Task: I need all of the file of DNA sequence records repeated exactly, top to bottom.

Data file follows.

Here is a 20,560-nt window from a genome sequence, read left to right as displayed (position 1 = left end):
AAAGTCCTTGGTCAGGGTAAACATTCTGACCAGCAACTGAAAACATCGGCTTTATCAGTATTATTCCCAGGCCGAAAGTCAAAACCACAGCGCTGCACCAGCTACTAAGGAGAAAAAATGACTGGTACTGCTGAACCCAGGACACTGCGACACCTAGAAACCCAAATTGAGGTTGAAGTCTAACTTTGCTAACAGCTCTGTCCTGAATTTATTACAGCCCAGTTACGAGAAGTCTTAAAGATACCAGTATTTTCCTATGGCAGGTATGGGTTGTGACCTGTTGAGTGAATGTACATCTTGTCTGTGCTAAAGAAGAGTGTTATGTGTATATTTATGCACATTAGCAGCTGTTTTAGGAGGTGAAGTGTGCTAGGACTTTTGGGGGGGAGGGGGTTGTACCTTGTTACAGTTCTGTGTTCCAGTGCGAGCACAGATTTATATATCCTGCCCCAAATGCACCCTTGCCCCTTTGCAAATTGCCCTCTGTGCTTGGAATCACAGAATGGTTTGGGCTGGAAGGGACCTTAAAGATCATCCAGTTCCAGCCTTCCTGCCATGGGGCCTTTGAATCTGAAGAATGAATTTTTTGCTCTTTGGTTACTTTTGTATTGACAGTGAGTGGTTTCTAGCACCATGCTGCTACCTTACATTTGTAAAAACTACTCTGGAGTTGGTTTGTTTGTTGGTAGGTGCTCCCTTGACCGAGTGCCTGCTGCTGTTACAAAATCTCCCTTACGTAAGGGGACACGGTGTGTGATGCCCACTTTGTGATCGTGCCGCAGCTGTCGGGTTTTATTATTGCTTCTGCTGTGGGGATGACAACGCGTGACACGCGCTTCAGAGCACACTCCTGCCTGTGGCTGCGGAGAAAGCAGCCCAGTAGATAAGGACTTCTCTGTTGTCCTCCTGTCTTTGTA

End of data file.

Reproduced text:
Here is a 20,560-nt window from a genome sequence, read left to right as displayed (position 1 = left end):
AAAGTCCTTGGTCAGGGTAAACATTCTGACCAGCAACTGAAAACATCGGCTTTATCAGTATTATTCCCAGGCCGAAAGTCAAAACCACAGCGCTGCACCAGCTACTAAGGAGAAAAAATGACTGGTACTGCTGAACCCAGGACACTGCGACACCTAGAAACCCAAATTGAGGTTGAAGTCTAACTTTGCTAACAGCTCTGTCCTGAATTTATTACAGCCCAGTTACGAGAAGTCTTAAAGATACCAGTATTTTCCTATGGCAGGTATGGGTTGTGACCTGTTGAGTGAATGTACATCTTGTCTGTGCTAAAGAAGAGTGTTATGTGTATATTTATGCACATTAGCAGCTGTTTTAGGAGGTGAAGTGTGCTAGGACTTTTGGGGGGGAGGGGGTTGTACCTTGTTACAGTTCTGTGTTCCAGTGCGAGCACAGATTTATATATCCTGCCCCAAATGCACCCTTGCCCCTTTGCAAATTGCCCTCTGTGCTTGGAATCACAGAATGGTTTGGGCTGGAAGGGACCTTAAAGATCATCCAGTTCCAGCCTTCCTGCCATGGGGCCTTTGAATCTGAAGAATGAATTTTTTGCTCTTTGGTTACTTTTGTATTGACAGTGAGTGGTTTCTAGCACCATGCTGCTACCTTACATTTGTAAAAACTACTCTGGAGTTGGTTTGTTTGTTGGTAGGTGCTCCCTTGACCGAGTGCCTGCTGCTGTTACAAAATCTCCCTTACGTAAGGGGACACGGTGTGTGATGCCCACTTTGTGATCGTGCCGCAGCTGTCGGGTTTTATTATTGCTTCTGCTGTGGGGATGACAACGCGTGACACGCGCTTCAGAGCACACTCCTGCCTGTGGCTGCGGAGAAAGCAGCCCAGTAGATAAGGACTTCTCTGTTGTCCTCCTGTCTTTGTA